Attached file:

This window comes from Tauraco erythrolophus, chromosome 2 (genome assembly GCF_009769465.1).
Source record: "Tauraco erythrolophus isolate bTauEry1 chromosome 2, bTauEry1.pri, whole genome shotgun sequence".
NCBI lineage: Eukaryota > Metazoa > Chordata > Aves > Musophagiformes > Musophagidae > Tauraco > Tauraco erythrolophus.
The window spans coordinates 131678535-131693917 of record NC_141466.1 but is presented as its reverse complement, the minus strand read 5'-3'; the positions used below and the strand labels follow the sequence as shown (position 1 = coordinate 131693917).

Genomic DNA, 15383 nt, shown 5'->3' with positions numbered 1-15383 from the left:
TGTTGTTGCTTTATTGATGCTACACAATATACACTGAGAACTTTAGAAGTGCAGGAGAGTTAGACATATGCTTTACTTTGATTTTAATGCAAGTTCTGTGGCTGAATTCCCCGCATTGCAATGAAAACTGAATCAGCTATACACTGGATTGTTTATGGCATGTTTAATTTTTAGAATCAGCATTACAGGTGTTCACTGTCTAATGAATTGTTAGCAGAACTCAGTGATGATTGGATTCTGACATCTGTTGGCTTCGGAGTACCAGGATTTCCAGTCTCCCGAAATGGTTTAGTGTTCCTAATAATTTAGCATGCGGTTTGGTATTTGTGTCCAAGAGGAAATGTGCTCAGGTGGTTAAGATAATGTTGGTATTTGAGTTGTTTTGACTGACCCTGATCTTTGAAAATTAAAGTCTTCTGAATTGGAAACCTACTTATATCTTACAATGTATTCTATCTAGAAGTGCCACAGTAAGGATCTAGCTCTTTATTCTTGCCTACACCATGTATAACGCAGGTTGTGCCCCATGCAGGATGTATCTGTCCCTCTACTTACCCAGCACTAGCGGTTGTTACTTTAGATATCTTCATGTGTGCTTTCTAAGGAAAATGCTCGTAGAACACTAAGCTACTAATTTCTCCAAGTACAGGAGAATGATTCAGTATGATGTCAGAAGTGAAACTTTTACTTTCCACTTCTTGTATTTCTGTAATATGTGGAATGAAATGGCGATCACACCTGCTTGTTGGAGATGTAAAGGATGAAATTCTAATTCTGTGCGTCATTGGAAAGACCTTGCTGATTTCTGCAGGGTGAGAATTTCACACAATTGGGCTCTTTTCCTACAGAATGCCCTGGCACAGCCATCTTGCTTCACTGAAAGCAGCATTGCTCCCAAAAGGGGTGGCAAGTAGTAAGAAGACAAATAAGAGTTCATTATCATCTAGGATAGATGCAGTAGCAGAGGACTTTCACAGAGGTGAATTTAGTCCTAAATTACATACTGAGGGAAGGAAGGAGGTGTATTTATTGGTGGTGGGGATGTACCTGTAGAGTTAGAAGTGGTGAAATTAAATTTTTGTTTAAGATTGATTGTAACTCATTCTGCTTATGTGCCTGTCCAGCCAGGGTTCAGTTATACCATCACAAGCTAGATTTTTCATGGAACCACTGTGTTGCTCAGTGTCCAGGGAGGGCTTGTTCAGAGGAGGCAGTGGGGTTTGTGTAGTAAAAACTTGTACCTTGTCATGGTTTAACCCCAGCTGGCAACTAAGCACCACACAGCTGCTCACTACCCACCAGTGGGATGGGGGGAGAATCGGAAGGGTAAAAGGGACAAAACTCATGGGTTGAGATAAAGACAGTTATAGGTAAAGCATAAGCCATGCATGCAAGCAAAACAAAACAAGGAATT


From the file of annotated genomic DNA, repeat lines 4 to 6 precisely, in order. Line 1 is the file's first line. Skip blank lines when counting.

The window spans coordinates 131678535-131693917 of record NC_141466.1 but is presented as its reverse complement, the minus strand read 5'-3'; the positions used below and the strand labels follow the sequence as shown (position 1 = coordinate 131693917).

Genomic DNA, 15383 nt, shown 5'->3' with positions numbered 1-15383 from the left:
TGTTGTTGCTTTATTGATGCTACACAATATACACTGAGAACTTTAGAAGTGCAGGAGAGTTAGACATATGCTTTACTTTGATTTTAATGCAAGTTCTGTGGCTGAATTCCCCGCATTGCAATGAAAACTGAATCAGCTATACACTGGATTGTTTATGGCATGTTTAATTTTTAGAATCAGCATTACAGGTGTTCACTGTCTAATGAATTGTTAGCAGAACTCAGTGATGATTGGATTCTGACATCTGTTGGCTTCGGAGTACCAGGATTTCCAGTCTCCCGAAATGGTTTAGTGTTCCTAATAATTTAGCATGCGGTTTGGTATTTGTGTCCAAGAGGAAATGTGCTCAGGTGGTTAAGATAATGTTGGTATTTGAGTTGTTTTGACTGACCCTGATCTTTGAAAATTAAAGTCTTCTGAATTGGAAACCTACTTATATCTTACAATGTATTCTATCTAGAAGTGCCACAGTAAGGATCTAGCTCTTTATTCTTGCCTACACCATGTATAACGCAGGTTGTGCCCCATGCAGGATGTATCTGTCCCTCTACTTACCCAGCACTAGCGGTTGTTACTTTAGATATCTTCATGTGTGCTTTCTAAGGAAAATGCTCGTAGAACACTAAGCTACTAATTTCTCCAAGTACAGGAGAATGATTCAGTATGATGTCAGAAGTGAAACTTTTACTTTCCACTTCTTGTATTTCTGTAATATGTGGAATGAAATGGCGATCACACCTGCTTGTTGGAGATGTAAAGGATGAAATTCTAATTCTGTGCGTCATTGGAAAGACCTTGCTGATTTCTGCAGGGTGAGAATTTCACACAATTGGGCTCTTTTCCTACAGAATGCCCTGGCACAGCCATCTTGCTTCACTGAAAGCAGCATTGCTCCCAAAAGGGGTGGCAAGTAGTAAGAAGACAAATAAGAGTTCATTATCATCTAGGATAGATGCAGTAGCAGAGGACTTTCACAGAGGTGAATTTAGTCCTAAATTACATACTGAGGGAAGGAAGGAGGTGTATTTATTGGTGGTGGGGATGTACCTGTAGAGTTAGAAGTGGTGAAATTAAATTTTTGTTTAAGATTGATTGTAACTCATTCTGCTTATGTGCCTGTCCAGCCAGGGTTCAGTTATACCATCACAAGCTAGATTTTTCATGGAACCACTGTGTTGCTCAGTGTCCAGGGAGGGCTTGTTCAGAGGAGGCAGTGGGGTTTGTGTAGTAAAAACTTGTACCTTGTCATGGTTTAACCCCAGCTGGCAACTAAGCACCACACAGCTGCTCACTACCCACCAGTGGGATGGGGGGAGAATCGGAAGGGTAAAAGGGACAAAACTCATGGGTTGAGATAAAGACAGTTATAGGTAAAGCATAAGCCATGCATGCAAGCAAAACAAAACAAGGAATT